I commissioned into the Army as a second lieutenant of Armor in 1997 as a graduate of the US Military Academy. I have served around the world in places like Kansas, Korea, California, Colorado, and Georgia. I have deployed to Iraq, Afghanistan, and Kuwait.
I currently serve with the US Army's Soldier for Life program in Washington D.C. as the director for the northeast US and Europe. Our program improves long-term strategic readiness by developing a comprehensive network of resources to support every Soldier, Veteran and Family member through all phases of the Soldier Life Cycle. We attempt to achieve this through strategic outreach and by shaping education, employment, and health policies, programs and services to inspire citizens to serve and to create an environment where Soldiers transition to be productive Veterans of character, integrity, and service.
A key component of our effort as regional representatives is to align with state and local governmental and non-governmental agencies, organizations, universities and businesses across our region that provide support for and assistance to Veterans and their families. A map showing contact information for your regional Solder for Life representative can be found here.
I arrived to the SFL program this past summer, and began my efforts trying to learn as much as I can about transitioning service members...there is a lot to learn!
Let me tell you about a uniquely wonderful slice of America. They come from all walks of life. They come from different ethnic, religious, educational, financial, and social backgrounds yet are all held to the same demanding standards in the military regardless of their demographic differences. They are American Soldiers, and those differences are what makes us a strong, diversified organization. Studies have found that 71% of America’s youth (age 18-24) are NOT eligible for service in the military. The top three disqualifiers are obesity, drug-related (abuse, crime, etc.), and lack of education.
Only 1% of the US population is currently serving in the US armed forces. Approximately 7% of the US population has served in the US armed forces. Veterans are a small, but unique subset of American society.
Every year, approximately 230,000 military service members transition out of the military due to completion of service obligation, retirement, or other reasons. Of those transitioning service members, approximately 120,000 come from the Army alone. Each of those transitioning service members brings a unique set of qualities, skills, attributes, and experiences that few others can provide. We often say that if your company is interested in an employee that can show up on time, bring the right gear, and pass a urinalysis test then they should consider hiring a transitioning service member. There is more to it, but that is a good start for much of today’s society.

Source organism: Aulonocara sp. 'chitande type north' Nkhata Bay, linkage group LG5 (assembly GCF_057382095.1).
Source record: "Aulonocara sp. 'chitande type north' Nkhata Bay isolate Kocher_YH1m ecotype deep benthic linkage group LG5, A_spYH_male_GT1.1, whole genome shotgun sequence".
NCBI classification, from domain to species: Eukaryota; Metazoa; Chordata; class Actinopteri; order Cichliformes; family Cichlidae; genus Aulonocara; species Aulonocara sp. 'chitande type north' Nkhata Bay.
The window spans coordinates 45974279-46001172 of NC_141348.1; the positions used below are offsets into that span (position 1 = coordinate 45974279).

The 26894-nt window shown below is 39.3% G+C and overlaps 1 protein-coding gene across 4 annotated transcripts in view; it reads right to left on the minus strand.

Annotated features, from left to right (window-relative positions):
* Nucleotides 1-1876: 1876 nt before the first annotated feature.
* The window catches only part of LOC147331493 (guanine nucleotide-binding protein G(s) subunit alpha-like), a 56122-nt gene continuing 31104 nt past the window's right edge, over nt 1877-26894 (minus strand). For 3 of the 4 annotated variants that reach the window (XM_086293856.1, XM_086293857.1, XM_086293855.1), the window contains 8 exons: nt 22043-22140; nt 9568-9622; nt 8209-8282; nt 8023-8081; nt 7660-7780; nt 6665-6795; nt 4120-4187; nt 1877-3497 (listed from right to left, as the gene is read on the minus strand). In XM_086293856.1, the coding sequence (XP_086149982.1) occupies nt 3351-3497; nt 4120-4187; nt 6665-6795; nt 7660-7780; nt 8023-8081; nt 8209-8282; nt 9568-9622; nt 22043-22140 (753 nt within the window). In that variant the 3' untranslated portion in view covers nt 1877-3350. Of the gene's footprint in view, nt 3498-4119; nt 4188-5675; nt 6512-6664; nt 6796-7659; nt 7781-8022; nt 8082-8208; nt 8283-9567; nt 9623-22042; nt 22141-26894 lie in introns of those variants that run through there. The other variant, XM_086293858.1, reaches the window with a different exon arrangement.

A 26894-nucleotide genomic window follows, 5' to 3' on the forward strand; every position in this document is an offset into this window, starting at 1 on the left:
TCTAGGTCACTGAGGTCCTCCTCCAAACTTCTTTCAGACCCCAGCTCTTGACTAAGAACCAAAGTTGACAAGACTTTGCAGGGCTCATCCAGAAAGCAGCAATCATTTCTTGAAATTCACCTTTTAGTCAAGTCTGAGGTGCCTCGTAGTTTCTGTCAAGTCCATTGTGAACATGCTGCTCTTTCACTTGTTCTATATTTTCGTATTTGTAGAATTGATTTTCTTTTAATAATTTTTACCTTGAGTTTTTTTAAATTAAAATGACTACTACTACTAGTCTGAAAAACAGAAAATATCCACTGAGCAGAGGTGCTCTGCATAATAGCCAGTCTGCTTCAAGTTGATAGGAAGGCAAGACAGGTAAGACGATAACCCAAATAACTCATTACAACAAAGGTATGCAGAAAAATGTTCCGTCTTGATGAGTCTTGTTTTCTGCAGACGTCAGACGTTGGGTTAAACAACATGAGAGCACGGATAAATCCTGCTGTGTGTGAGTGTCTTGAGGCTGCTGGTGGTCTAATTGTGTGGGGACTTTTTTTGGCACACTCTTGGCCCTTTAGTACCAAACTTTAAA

In early October, I had the opportunity to speak with members of the Forest Resources Association about the value of Veterans in the workforce specifically as it relates to the forestry (agriculture) industry. Our program is working across the country with federal, state and local governmental and non-governmental organizations to identify resources to assist service members transitioning into agriculture and/or agribusiness.
Our transitioning service members come with skills such as heavy equipment operator and maintainer, small and large engine repair, electrician, unmanned aerial vehicle operator, supply clerks, human resource specialists, veterinarian technicians, and vertical and horizontal engineers to name just a few. They bring attributes such as leadership, time management, attention to detail, focus on job completion (mission accomplishment), and the ability to work independently or as part of a team. If these characteristics seem relevant to you and your organization, consider hiring a Veteran.
My name is Lieutenant Colonel Keith Wilson, and I am a United States Army Soldier...for life!
Please connect with us to learn more at https://soldierforlife.army.mil
Disclaimer: This blog post is informational in nature only and is not intended as an endorsement by the Department of Defense or the Department of the Army of a non-Federal entity, or any non-Federal entity products and services.
• Soldier for Life (https://soldierforlife.army.mil)
• Obesity epidemic continues to ravage American youth: Nearly three-quarters aren’t eligible for military service (https://www.naturalnews.com)
• The Target Population for Military Recruitment: Youth Eligible to Enlist Without a Waiver (http://dacowits.defense.gov)
Lieutenant Colonel Keith Wilson, United States Army